» 2. Transfer — The college is redoubling its commitment to increase the number of its students who successfully transfer to a four-year college or university. Before year-end, SBCC will have signed up to 20 more additional guaranteed transfer and articulation agreements with both in-state and out-of-state colleges and universities.

In addition, another significant federal grant awarded to the college this year is being used to develop the Express to Transfer Program for STEM (Science, Technology, Engineering and Math) majors. This accelerated program, similar in concept to the Express to Success Program, will move these students through their SBCC coursework in no more than two years, after which they will transfer to a four-year college or university in a STEM major. Express to Transfer for STEM majors is scheduled to get under way in fall 2012 and will be expanded to nearly all majors in fall 2013.

» 3. Career technical/general education task forces — SBCC will be establishing task forces to identify the skills its graduates must acquire to successfully compete for the jobs that will be needed in the 21st-century marketplace.

» 4. Engaged and well-informed citizenry — Our students need more than just basic skills and training. The college is increasing its efforts to encourage students to become involved in a variety of co-curricular activities that allow them to learn more about the community, society, government and world affairs.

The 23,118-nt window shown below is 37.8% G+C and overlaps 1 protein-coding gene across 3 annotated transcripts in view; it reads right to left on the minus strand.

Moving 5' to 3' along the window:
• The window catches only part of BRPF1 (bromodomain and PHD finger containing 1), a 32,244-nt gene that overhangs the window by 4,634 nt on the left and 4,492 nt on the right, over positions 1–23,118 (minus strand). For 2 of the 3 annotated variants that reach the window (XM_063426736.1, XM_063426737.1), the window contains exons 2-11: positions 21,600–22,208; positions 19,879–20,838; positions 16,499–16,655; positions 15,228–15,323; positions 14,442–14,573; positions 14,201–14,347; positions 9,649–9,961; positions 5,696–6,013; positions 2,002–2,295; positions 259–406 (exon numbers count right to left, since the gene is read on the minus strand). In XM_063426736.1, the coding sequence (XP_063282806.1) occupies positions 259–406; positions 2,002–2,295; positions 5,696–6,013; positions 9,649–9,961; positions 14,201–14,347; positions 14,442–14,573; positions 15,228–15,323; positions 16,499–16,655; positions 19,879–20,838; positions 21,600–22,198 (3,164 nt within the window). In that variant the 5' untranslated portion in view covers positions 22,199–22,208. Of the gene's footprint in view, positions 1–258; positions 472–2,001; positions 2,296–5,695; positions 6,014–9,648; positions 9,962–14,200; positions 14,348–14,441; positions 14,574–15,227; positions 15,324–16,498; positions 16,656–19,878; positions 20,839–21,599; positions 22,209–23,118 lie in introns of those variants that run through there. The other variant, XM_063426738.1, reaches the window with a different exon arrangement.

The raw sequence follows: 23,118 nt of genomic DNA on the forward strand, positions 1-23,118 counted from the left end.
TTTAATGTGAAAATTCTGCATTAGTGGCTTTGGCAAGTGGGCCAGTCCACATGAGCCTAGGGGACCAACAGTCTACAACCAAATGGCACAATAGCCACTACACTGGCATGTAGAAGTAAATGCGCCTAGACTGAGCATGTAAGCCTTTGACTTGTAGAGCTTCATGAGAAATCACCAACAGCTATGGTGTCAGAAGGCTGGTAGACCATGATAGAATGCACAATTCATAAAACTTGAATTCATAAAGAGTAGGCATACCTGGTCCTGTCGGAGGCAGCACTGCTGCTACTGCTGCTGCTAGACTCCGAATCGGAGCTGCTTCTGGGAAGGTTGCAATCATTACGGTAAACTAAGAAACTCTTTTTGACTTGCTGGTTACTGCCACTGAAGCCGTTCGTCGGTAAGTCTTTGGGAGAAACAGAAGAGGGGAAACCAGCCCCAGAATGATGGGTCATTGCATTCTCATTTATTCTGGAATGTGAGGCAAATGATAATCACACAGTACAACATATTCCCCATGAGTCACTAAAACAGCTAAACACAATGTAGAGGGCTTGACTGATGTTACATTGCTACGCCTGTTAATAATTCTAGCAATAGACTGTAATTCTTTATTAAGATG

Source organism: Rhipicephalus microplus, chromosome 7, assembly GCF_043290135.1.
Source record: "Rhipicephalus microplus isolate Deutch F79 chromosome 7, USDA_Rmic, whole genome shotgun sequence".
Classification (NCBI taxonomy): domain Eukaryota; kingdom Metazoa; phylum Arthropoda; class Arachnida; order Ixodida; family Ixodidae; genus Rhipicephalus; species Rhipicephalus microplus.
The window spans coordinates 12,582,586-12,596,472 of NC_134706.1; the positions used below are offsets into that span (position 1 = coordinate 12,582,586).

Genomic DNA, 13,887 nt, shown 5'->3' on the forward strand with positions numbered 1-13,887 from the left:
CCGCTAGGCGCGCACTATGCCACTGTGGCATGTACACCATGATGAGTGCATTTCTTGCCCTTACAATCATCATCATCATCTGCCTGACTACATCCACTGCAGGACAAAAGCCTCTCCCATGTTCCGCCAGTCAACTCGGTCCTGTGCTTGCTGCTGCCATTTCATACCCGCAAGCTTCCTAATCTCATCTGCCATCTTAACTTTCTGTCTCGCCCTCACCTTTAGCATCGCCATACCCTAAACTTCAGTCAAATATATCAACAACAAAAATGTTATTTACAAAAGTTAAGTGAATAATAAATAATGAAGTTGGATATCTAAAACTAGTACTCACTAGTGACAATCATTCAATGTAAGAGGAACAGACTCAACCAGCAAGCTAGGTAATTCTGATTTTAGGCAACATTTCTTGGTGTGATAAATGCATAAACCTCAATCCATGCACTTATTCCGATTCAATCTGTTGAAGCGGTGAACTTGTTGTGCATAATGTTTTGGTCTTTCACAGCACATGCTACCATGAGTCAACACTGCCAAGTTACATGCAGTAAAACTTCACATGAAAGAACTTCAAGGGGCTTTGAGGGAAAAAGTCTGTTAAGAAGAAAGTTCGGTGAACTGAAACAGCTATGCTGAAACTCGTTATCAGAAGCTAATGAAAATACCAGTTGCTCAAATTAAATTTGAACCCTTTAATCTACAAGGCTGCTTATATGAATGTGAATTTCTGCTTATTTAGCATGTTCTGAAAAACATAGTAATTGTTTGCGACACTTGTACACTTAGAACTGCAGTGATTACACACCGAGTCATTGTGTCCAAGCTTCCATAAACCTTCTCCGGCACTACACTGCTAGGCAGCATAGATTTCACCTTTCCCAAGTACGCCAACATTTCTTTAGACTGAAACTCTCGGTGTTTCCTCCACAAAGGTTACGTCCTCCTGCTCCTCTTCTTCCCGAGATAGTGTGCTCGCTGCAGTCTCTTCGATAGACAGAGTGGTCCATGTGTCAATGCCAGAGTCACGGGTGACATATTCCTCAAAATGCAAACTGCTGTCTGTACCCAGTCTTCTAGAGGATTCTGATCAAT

» 5. Continuing Education (noncredit) — With shrinking resources, the state has made clear that community college funding needs to shift away from noncredit lifelong learning and personal enrichment courses to ones that prepare students for employment and/or to complete their certificates, degree and/or transfer objectives. SBCC remains committed to offering a robust Continuing Education program to serve the learning needs for all students.

We are currently completing membership for a task force to identify a comprehensive CE program through a combination of state-supported classes, fee-based classes, and classes and learning experiences supported by external donations. One of the task force’s objectives is develop a proposal to establish the Center for Lifelong Learning to offer lifelong courses and programs that can’t be funded by the state. The center would be a self-supporting entrepreneurial program within the college.

Sharing Best Practices

In Washington, D.C., the other finalists and I agreed that our colleges would stay in touch with updates on our various activities. The next step of the Aspen Institute College Excellence Program calls for compiling and disseminating best practices from all the top 10 colleges to the nearly 1,200 accredited, public community colleges nationwide.

As acting superintendent/president, I am proud of the leadership role that SBCC is taking to address the challenges our nation is facing and helping all students who come to community colleges achieve both their educational and lifelong goals.

— Dr. Jack Friedlander is SBCC’s acting superintendent/president.